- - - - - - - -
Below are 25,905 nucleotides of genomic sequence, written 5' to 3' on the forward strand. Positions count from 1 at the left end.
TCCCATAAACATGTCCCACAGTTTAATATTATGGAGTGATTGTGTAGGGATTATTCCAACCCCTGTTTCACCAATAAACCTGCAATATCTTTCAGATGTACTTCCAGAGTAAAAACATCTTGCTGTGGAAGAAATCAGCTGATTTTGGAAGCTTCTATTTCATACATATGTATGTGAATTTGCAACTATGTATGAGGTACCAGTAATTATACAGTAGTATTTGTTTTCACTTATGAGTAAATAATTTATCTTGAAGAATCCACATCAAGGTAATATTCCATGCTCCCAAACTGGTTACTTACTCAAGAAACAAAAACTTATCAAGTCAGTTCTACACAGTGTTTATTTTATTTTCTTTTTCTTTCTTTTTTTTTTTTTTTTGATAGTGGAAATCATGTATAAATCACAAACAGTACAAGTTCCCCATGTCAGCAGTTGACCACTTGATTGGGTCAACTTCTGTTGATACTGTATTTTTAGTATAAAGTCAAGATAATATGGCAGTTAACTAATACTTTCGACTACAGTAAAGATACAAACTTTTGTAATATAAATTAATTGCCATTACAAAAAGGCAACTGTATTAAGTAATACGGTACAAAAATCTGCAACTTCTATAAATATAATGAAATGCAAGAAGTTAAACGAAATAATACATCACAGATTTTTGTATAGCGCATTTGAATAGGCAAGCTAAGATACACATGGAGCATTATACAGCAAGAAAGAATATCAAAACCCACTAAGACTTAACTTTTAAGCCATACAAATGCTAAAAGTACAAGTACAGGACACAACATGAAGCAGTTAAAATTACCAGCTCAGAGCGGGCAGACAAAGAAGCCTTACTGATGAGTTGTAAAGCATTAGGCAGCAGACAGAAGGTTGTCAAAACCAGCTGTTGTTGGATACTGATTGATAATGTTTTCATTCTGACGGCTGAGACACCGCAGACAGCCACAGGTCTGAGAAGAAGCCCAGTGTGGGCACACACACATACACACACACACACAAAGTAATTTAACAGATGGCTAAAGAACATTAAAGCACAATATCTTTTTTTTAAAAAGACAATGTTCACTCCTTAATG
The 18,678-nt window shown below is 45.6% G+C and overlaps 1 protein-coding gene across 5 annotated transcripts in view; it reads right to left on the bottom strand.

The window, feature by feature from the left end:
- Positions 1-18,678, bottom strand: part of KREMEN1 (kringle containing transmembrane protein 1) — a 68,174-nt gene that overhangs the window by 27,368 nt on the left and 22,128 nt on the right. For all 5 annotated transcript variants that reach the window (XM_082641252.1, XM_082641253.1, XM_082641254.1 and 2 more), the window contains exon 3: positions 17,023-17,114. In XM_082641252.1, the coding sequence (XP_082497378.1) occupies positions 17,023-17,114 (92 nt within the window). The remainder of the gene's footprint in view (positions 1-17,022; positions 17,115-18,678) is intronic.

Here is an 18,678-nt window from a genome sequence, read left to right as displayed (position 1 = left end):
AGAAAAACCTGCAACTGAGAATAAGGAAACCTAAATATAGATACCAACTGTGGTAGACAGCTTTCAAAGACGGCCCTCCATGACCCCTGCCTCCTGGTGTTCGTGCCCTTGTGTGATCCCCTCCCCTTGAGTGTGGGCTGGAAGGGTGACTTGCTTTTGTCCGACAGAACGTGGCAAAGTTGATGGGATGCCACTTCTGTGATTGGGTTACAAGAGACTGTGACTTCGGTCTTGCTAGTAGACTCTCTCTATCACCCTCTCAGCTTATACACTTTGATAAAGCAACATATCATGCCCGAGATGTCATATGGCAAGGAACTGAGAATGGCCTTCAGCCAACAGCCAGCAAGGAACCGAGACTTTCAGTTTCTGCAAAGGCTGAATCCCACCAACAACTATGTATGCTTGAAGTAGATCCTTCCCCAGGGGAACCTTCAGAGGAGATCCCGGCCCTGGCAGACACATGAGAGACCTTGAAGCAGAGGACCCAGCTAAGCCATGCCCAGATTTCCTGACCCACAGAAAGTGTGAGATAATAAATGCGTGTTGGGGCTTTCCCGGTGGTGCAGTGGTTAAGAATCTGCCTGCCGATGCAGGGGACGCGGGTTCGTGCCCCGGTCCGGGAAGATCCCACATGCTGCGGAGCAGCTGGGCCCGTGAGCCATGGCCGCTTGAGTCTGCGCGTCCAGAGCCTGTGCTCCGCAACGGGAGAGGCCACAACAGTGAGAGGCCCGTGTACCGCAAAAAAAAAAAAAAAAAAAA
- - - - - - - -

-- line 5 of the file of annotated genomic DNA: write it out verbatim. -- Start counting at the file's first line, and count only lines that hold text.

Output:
- Positions 1-18,678, bottom strand: part of KREMEN1 (kringle containing transmembrane protein 1) — a 68,174-nt gene that overhangs the window by 27,368 nt on the left and 22,128 nt on the right. For all 5 annotated transcript variants that reach the window (XM_082641252.1, XM_082641253.1, XM_082641254.1 and 2 more), the window contains exon 3: positions 17,023-17,114. In XM_082641252.1, the coding sequence (XP_082497378.1) occupies positions 17,023-17,114 (92 nt within the window). The remainder of the gene's footprint in view (positions 1-17,022; positions 17,115-18,678) is intronic.